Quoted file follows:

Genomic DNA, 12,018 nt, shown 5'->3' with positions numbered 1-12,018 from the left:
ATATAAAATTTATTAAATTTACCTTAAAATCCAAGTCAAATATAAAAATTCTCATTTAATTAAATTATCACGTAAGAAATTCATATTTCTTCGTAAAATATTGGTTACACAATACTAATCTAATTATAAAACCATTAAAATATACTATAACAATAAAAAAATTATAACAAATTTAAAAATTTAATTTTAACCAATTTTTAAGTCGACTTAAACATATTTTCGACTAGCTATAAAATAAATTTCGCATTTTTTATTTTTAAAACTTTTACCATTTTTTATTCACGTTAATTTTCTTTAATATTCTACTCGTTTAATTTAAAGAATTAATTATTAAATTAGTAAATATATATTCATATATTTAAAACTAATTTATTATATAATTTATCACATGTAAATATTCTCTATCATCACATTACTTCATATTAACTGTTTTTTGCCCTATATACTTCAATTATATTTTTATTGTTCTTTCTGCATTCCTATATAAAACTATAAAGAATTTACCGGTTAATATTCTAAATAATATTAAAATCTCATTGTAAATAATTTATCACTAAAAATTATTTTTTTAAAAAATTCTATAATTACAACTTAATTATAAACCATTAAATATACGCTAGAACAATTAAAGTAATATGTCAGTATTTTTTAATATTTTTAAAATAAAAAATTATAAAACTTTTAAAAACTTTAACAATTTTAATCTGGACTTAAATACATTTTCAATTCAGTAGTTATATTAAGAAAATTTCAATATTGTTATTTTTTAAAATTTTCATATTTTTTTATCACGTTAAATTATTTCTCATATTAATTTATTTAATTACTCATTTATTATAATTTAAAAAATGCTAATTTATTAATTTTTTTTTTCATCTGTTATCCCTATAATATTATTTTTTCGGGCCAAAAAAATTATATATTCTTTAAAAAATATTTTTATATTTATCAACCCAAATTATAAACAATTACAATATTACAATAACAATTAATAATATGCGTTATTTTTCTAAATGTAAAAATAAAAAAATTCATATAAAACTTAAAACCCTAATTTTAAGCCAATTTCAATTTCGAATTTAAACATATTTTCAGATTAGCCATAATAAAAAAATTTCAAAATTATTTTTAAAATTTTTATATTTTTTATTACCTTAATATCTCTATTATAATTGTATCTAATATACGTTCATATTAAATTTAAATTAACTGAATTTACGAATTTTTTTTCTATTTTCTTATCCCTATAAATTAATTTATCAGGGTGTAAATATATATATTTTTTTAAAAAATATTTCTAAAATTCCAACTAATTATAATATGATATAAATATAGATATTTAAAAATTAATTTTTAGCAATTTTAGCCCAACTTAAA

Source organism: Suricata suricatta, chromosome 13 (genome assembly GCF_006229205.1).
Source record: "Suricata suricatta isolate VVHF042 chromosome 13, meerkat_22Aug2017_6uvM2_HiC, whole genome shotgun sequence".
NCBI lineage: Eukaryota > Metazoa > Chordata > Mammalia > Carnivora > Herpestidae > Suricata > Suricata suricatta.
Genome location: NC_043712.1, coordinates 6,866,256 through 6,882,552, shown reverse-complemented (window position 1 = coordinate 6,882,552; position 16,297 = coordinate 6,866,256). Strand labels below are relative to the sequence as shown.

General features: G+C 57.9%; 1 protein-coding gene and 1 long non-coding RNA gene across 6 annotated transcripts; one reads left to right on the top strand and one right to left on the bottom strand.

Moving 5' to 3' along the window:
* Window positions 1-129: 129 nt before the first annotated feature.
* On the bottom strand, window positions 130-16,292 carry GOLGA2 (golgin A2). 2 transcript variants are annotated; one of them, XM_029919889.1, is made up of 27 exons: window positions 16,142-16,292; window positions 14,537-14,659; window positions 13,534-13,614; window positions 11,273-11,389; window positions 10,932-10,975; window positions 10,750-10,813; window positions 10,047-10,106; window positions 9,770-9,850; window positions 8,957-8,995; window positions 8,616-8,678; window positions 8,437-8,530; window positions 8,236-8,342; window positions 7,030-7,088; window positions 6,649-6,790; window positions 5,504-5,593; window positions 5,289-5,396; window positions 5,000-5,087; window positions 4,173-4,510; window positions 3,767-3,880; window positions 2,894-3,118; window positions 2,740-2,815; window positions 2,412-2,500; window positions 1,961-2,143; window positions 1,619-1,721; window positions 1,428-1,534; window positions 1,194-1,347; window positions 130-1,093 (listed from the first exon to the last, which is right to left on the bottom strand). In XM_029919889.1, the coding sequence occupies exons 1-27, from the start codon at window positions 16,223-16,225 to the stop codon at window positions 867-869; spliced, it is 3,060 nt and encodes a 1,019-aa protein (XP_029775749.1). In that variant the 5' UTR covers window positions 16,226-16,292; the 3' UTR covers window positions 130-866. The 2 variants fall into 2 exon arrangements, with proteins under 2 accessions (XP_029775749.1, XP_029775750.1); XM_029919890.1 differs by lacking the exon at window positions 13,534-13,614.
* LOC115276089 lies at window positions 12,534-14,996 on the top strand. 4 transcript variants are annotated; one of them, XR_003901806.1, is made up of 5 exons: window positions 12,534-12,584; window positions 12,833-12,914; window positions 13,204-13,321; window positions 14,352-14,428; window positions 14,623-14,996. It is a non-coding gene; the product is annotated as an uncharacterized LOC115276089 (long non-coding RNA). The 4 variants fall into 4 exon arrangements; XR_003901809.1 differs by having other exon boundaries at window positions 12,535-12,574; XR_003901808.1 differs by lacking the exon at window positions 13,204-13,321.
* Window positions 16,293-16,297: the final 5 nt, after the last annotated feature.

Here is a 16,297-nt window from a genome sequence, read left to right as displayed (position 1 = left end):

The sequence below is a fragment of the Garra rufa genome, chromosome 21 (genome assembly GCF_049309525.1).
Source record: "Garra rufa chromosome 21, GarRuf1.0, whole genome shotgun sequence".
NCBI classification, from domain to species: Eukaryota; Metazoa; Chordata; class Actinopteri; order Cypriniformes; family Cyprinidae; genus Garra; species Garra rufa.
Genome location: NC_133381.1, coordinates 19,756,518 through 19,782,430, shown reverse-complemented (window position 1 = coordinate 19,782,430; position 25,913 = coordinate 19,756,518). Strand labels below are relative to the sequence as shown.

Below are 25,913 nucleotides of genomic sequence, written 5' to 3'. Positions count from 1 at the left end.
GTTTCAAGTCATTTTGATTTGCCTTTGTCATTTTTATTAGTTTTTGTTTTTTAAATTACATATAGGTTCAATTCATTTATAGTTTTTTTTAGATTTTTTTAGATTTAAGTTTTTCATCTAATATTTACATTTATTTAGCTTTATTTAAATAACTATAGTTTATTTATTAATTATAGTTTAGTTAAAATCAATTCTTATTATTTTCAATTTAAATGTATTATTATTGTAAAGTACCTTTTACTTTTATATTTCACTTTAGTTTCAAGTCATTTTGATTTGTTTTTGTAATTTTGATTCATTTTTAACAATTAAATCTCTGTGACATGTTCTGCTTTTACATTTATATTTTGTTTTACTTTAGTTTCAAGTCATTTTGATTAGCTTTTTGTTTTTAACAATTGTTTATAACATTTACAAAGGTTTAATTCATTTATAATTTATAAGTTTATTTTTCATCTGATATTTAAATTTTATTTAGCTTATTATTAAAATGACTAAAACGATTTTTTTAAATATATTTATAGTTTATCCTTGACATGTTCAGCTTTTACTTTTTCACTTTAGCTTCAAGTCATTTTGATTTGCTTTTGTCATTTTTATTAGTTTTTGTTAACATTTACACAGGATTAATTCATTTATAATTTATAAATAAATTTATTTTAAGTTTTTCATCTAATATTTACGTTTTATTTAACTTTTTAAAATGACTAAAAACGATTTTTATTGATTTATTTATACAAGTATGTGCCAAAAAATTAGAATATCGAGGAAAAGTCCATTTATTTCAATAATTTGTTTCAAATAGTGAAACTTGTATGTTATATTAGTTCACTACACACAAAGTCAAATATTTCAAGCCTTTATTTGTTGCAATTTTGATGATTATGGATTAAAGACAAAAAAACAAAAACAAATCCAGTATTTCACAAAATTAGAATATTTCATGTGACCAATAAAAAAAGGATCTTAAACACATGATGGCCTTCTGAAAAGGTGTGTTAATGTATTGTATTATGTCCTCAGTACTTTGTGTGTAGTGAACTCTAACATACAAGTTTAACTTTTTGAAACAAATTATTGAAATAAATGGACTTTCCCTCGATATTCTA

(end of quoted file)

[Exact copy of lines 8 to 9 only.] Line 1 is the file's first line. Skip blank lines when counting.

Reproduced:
Moving 5' to 3' along the window:
* Window positions 1-129: 129 nt before the first annotated feature.